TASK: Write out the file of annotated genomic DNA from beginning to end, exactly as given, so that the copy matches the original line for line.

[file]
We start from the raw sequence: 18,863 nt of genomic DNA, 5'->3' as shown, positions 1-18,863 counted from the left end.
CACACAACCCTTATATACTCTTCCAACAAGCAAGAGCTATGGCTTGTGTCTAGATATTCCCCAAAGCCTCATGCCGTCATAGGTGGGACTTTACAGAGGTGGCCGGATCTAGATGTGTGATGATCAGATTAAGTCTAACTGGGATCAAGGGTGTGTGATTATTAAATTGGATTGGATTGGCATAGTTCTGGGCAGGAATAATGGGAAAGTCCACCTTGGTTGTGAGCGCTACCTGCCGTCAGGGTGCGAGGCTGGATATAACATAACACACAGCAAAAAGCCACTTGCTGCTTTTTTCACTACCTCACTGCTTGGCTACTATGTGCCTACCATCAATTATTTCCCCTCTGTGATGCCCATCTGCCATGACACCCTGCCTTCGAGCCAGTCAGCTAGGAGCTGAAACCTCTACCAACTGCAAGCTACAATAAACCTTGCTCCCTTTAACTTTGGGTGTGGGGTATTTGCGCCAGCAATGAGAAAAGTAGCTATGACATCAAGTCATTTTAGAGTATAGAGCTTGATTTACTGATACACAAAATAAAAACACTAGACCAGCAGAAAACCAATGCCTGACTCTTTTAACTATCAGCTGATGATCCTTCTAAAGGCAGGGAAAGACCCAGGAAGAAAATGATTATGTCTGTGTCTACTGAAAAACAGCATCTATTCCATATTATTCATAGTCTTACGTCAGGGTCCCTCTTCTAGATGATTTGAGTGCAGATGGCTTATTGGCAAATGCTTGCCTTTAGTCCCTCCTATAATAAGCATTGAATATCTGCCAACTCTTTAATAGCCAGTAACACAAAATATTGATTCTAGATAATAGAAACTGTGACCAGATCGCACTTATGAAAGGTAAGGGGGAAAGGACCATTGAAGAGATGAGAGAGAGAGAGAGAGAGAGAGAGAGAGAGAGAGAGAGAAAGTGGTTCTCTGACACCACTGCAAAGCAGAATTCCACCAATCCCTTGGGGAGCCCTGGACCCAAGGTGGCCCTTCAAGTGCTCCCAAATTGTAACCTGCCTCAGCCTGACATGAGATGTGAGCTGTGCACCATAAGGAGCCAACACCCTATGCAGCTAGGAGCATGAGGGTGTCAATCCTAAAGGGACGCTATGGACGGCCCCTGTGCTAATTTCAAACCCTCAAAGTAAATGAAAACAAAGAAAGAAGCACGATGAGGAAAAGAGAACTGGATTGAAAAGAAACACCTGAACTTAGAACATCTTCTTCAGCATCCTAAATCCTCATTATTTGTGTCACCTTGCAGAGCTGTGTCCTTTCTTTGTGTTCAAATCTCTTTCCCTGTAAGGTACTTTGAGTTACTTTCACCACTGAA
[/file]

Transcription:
We start from the raw sequence: 18,863 nt of genomic DNA, 5'->3' as shown, positions 1-18,863 counted from the left end.
CACACAACCCTTATATACTCTTCCAACAAGCAAGAGCTATGGCTTGTGTCTAGATATTCCCCAAAGCCTCATGCCGTCATAGGTGGGACTTTACAGAGGTGGCCGGATCTAGATGTGTGATGATCAGATTAAGTCTAACTGGGATCAAGGGTGTGTGATTATTAAATTGGATTGGATTGGCATAGTTCTGGGCAGGAATAATGGGAAAGTCCACCTTGGTTGTGAGCGCTACCTGCCGTCAGGGTGCGAGGCTGGATATAACATAACACACAGCAAAAAGCCACTTGCTGCTTTTTTCACTACCTCACTGCTTGGCTACTATGTGCCTACCATCAATTATTTCCCCTCTGTGATGCCCATCTGCCATGACACCCTGCCTTCGAGCCAGTCAGCTAGGAGCTGAAACCTCTACCAACTGCAAGCTACAATAAACCTTGCTCCCTTTAACTTTGGGTGTGGGGTATTTGCGCCAGCAATGAGAAAAGTAGCTATGACATCAAGTCATTTTAGAGTATAGAGCTTGATTTACTGATACACAAAATAAAAACACTAGACCAGCAGAAAACCAATGCCTGACTCTTTTAACTATCAGCTGATGATCCTTCTAAAGGCAGGGAAAGACCCAGGAAGAAAATGATTATGTCTGTGTCTACTGAAAAACAGCATCTATTCCATATTATTCATAGTCTTACGTCAGGGTCCCTCTTCTAGATGATTTGAGTGCAGATGGCTTATTGGCAAATGCTTGCCTTTAGTCCCTCCTATAATAAGCATTGAATATCTGCCAACTCTTTAATAGCCAGTAACACAAAATATTGATTCTAGATAATAGAAACTGTGACCAGATCGCACTTATGAAAGGTAAGGGGGAAAGGACCATTGAAGAGATGAGAGAGAGAGAGAGAGAGAGAGAGAGAGAGAGAGAGAGAAAGTGGTTCTCTGACACCACTGCAAAGCAGAATTCCACCAATCCCTTGGGGAGCCCTGGACCCAAGGTGGCCCTTCAAGTGCTCCCAAATTGTAACCTGCCTCAGCCTGACATGAGATGTGAGCTGTGCACCATAAGGAGCCAACACCCTATGCAGCTAGGAGCATGAGGGTGTCAATCCTAAAGGGACGCTATGGACGGCCCCTGTGCTAATTTCAAACCCTCAAAGTAAATGAAAACAAAGAAAGAAGCACGATGAGGAAAAGAGAACTGGATTGAAAAGAAACACCTGAACTTAGAACATCTTCTTCAGCATCCTAAATCCTCATTATTTGTGTCACCTTGCAGAGCTGTGTCCTTTCTTTGTGTTCAAATCTCTTTCCCTGTAAGGTACTTTGAGTTACTTTCACCACTGAA